Category: Surrender

Exaltation of the Humble

 

A.W. Tozerby A.W. Tozer

For whoever exalts himself will be humbled, and whoever humbles himself will be exalted. Matthew 23:12

From Adam we inherit the instinct to meet our enemies head on, to try to win by direct assault, and it is only after many shocking failures that we learn that victories are not so won in the realm of the spiritual. The carnal approach usually does little more than to alienate the enemy still further from us and, worse than all, it puts us in a position where God cannot help us. The enemy never quite knows how to deal with a humble man; he is so used to dealing with proud, stubborn people that a meek man upsets his timetable. And furthermore, the man of true humility has God fighting on his side — who can win against God?

Strange as it may seem, we often win over our enemies only after we have first been soundly defeated by the Lord Himself. God often conquers our enemies by conquering us. He defeated Esau by defeating Jacob the night before on the bank of the Jabbok. The conquest of Esau took place in his brother Jacob. It is often so. When God foresees that we must meet a deadly opponent, he assures our victory by bringing us down in humbleness at His own feet. After that, everything is easy. We have put ourselves in a position where God can fight for us, and in a situation like that, the outcome is decided from eternity.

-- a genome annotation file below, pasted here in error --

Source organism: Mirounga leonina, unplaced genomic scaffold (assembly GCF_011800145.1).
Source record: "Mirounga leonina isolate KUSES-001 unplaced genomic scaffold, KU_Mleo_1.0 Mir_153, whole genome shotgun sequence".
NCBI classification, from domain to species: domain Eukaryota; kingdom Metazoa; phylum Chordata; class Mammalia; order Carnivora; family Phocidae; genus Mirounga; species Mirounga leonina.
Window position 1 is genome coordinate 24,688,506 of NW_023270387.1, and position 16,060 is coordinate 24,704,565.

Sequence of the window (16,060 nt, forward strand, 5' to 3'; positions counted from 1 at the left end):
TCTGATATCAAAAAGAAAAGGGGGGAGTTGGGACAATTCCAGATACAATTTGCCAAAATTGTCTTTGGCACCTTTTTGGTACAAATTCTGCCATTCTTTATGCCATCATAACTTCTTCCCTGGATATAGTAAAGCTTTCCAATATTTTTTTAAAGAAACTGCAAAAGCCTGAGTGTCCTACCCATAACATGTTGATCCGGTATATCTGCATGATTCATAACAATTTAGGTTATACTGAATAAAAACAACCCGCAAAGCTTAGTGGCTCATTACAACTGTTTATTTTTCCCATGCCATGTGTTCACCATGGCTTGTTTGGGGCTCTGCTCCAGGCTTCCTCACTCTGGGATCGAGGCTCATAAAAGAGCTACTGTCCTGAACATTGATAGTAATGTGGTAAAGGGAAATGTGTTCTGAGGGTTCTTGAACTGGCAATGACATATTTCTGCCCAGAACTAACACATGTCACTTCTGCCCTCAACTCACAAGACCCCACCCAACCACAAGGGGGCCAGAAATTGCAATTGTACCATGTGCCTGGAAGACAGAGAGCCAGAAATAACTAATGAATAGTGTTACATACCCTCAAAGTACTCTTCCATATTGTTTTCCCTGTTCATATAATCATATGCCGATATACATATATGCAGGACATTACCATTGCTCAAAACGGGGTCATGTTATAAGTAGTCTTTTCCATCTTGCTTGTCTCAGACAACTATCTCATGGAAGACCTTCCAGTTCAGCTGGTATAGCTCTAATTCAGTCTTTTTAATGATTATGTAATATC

by A.W. Tozer

Denying Yourself

John MacArthurby John MacArthur

“I prayed to the Lord my God and confessed” (Dan. 9:4).

God will not respond to self-righteous prayers.

In Luke 18 Jesus told a parable to people who were trusting in their own self-righteousness. He said, “Two men went up into the temple to pray, one a Pharisee, and the other a tax-gatherer. The Pharisee stood and was praying thus to himself, ‘God, I thank Thee that I am not like other people: swindlers, unjust, adulterers, or even like this tax-gatherer. I fast twice a week; I pay tithes of all that I get.’

“But the tax-gatherer, standing some distance away, was even unwilling to lift up his eyes to heaven, but was beating his breast, saying, ‘God, be merciful to me, the sinner!’

“I tell you, this man went down to his house justified rather than the other; for everyone who exalts himself shall be humbled, but he who humbles himself shall be exalted” (vv. 10-14).

Apart from God’s mercy we cannot enter into God’s presence. The tax-gatherer knew that and pled for forgiveness. The Pharisee missed the point and went away without forgiveness.

Like the tax-gatherer, Daniel approached God with an attitude of confession and self-denial. He could have reminded God of his years of faithful service while in Babylon, but that didn’t enter his mind. He knew that in himself there was nothing to commend him to God. His only thought was for mercy for himself and his people, that God’s purposes could be realized through them.

As a Christian, you have the wonderful privilege of boldly entering into God’s presence “with a sincere heart in full assurance of faith” (Heb. 10:22). That privilege is rooted in God’s grace through Christ’s sacrifice and leaves no room for presumption or self-righteousness. Always guard your attitude in prayer so that you don’t unwittingly slip into a Pharisaic mentality.

by John MacArthur